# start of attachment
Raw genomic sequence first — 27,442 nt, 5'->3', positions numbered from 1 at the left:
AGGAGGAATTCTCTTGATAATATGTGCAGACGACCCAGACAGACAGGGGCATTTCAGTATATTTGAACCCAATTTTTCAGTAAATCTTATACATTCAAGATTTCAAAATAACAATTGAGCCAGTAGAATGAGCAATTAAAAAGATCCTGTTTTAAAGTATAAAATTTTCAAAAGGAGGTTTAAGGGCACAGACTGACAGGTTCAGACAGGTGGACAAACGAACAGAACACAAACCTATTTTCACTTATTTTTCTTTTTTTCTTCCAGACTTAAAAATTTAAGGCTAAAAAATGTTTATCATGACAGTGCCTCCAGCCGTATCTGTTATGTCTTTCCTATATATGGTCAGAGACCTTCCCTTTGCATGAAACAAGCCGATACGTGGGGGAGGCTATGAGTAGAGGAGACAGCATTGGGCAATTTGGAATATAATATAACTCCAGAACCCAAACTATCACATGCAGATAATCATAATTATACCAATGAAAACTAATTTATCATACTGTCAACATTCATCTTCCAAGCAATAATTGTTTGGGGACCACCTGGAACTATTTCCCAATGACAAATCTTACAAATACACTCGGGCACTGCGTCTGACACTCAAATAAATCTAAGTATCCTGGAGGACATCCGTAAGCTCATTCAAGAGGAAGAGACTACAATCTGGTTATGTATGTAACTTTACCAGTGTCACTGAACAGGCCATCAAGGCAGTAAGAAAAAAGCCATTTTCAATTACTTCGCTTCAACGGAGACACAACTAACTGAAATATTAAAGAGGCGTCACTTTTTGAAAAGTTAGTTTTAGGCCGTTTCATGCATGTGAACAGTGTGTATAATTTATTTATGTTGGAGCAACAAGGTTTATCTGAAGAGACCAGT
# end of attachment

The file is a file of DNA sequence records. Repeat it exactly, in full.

Raw genomic sequence first — 27,442 nt, 5'->3', positions numbered from 1 at the left:
AGGAGGAATTCTCTTGATAATATGTGCAGACGACCCAGACAGACAGGGGCATTTCAGTATATTTGAACCCAATTTTTCAGTAAATCTTATACATTCAAGATTTCAAAATAACAATTGAGCCAGTAGAATGAGCAATTAAAAAGATCCTGTTTTAAAGTATAAAATTTTCAAAAGGAGGTTTAAGGGCACAGACTGACAGGTTCAGACAGGTGGACAAACGAACAGAACACAAACCTATTTTCACTTATTTTTCTTTTTTTCTTCCAGACTTAAAAATTTAAGGCTAAAAAATGTTTATCATGACAGTGCCTCCAGCCGTATCTGTTATGTCTTTCCTATATATGGTCAGAGACCTTCCCTTTGCATGAAACAAGCCGATACGTGGGGGAGGCTATGAGTAGAGGAGACAGCATTGGGCAATTTGGAATATAATATAACTCCAGAACCCAAACTATCACATGCAGATAATCATAATTATACCAATGAAAACTAATTTATCATACTGTCAACATTCATCTTCCAAGCAATAATTGTTTGGGGACCACCTGGAACTATTTCCCAATGACAAATCTTACAAATACACTCGGGCACTGCGTCTGACACTCAAATAAATCTAAGTATCCTGGAGGACATCCGTAAGCTCATTCAAGAGGAAGAGACTACAATCTGGTTATGTATGTAACTTTACCAGTGTCACTGAACAGGCCATCAAGGCAGTAAGAAAAAAGCCATTTTCAATTACTTCGCTTCAACGGAGACACAACTAACTGAAATATTAAAGAGGCGTCACTTTTTGAAAAGTTAGTTTTAGGCCGTTTCATGCATGTGAACAGTGTGTATAATTTATTTATGTTGGAGCAACAAGGTTTATCTGAAGAGACCAGT